What three words would you use to describe Gertrude?

Well, you’ve got to say she was intelligent. She was compelled to ask questions. She lived an examined life. She was looking at her life intelligently and trying to make sense of it. I would definitely say inquisitive. She wanted to read newspapers, she wanted to read what people were thinking, she wanted to know what was going on. Then, I think hard-working. She was always trying to find a way to help the family after the war.

If you could only tell someone just one anecdote from Gertrude’s life that you think sums her up, what do you think that story would be?

There’s one that I have told over and over when I have gone to speak. I talk about when she was elected president of the Georgia Women’s Suffrage Association in 1899. This was a woman who grew up in a culture that said women should not speak in public. She stood up in the House of Representatives when she was elected president, and she said, “Woman was not taken from the head of man. She is not his superior. Woman was not taken from the foot of man. She is not his inferior. Woman was taken from the side of man, and there she should stand as equal in the work of the world.”

This was in 1899. This was 21 years before women got the right to vote, and how many women were saying in 1899 that women should be equal to men? Not many. She was in that handful who had the courage to stand up and I think that was really astounding and so progressive for that period in history. That summed up all her work. She was really devoted to the betterment of women.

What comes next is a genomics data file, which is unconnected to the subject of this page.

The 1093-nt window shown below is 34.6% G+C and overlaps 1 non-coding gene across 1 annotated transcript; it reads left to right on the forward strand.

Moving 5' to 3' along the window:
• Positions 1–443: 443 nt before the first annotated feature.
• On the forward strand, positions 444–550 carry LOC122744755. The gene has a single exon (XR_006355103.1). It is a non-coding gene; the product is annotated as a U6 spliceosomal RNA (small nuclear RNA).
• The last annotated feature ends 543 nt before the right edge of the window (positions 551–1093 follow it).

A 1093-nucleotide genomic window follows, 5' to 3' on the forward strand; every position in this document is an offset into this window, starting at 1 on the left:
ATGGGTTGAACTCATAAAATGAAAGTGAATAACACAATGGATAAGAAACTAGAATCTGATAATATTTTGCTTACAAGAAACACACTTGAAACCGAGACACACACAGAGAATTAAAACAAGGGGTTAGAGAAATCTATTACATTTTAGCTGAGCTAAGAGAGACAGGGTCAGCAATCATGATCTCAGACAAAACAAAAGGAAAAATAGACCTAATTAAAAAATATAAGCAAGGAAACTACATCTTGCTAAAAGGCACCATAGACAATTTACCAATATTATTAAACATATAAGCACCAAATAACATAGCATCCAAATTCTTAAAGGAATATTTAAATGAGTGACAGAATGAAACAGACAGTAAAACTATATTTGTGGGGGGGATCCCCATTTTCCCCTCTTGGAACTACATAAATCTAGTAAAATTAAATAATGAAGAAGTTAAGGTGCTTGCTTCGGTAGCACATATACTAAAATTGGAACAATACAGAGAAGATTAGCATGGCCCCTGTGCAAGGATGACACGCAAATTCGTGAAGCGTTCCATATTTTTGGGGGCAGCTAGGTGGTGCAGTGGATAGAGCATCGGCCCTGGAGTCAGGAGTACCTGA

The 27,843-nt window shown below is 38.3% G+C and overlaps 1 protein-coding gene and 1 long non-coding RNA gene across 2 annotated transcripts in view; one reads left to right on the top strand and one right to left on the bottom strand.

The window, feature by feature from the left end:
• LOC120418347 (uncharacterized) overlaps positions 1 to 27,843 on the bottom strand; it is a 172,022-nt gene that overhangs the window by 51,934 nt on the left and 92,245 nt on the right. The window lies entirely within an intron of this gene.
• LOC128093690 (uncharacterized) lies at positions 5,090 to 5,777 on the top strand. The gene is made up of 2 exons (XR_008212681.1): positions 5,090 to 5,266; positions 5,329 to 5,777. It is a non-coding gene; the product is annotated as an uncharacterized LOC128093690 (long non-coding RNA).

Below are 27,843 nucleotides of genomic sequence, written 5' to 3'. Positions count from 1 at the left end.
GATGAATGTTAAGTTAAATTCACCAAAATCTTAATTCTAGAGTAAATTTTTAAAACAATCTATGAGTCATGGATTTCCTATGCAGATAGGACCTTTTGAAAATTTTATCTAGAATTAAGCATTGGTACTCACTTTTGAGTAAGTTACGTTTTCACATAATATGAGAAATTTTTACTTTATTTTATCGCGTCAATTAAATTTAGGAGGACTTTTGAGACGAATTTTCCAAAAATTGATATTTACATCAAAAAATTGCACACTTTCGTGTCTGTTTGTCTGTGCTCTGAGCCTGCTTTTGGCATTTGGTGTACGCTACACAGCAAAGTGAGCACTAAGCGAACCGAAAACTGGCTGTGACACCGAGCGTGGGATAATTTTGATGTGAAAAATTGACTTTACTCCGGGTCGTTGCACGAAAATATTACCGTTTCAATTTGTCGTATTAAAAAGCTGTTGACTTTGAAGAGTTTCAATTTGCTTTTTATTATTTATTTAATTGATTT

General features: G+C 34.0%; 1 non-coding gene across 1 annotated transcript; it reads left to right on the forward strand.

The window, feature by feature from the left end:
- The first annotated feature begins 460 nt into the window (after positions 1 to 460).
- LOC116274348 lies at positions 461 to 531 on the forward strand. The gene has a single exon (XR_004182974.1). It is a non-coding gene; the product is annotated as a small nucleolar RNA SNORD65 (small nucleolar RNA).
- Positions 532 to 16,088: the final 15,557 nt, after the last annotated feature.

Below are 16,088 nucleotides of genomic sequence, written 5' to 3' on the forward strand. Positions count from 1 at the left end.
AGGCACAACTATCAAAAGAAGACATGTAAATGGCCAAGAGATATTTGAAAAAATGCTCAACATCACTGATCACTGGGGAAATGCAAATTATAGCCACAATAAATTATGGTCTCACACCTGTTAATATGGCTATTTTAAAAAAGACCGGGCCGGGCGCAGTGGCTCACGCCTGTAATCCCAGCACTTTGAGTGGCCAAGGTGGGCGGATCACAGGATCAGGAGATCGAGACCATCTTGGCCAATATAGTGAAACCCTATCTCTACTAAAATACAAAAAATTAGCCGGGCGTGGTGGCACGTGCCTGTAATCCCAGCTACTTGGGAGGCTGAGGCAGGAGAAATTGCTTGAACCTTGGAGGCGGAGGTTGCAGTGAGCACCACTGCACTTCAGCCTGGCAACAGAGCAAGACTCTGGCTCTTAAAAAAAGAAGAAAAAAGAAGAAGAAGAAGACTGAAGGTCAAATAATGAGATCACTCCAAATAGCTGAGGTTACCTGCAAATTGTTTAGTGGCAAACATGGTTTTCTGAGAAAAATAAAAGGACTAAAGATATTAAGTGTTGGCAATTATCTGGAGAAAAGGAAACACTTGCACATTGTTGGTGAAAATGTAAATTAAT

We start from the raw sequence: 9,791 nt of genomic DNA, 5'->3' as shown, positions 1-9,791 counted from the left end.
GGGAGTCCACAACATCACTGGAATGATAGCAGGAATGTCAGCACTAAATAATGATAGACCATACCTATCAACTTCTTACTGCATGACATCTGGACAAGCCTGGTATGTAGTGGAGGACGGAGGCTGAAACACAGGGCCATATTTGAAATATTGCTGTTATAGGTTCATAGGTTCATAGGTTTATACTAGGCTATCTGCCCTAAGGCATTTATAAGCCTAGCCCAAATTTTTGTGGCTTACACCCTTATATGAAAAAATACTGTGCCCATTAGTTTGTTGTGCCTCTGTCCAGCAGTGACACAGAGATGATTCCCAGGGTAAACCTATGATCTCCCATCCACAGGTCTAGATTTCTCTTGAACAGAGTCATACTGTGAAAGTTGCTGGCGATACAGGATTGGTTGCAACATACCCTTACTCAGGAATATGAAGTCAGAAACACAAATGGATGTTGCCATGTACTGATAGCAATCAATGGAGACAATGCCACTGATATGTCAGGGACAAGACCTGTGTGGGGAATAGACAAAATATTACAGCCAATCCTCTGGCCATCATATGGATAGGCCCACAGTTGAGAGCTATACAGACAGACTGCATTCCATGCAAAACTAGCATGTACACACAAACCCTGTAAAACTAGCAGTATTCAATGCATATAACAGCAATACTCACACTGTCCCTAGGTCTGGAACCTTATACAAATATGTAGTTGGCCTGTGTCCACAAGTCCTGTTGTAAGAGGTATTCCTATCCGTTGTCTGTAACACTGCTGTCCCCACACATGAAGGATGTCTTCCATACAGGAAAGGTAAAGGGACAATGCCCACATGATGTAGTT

As a historian, what do you feel that Gertrude’s diaries show about the Civil War era that might not be found through secondary sources?

I think the great thing about Gertrude’s diary is that she didn’t think anybody was going to read it except her children. She was very honest, and she ended up pouring her emotions into the diary. A historian can tell you the facts, but you read her diary and you know what it was like for people when troops were approaching their house or their city.

Gertrude might have given us the best picture of what women suffered in childbirth in the nineteenth century. If the baby was sick, they didn’t know what was wrong. The baby would get a fever and just die. It was emotionally wrenching for these women, and I think that comes through. It’s the emotion, the feeling, the anguish, and the fear. I mean, I teared up. When one of her babies died, she tried to reconcile it to her Christian belief. She said, “The Lord giveth and the Lord taketh away, blessed be the name of the Lord.” But then she said, “But oh, it is so hard!”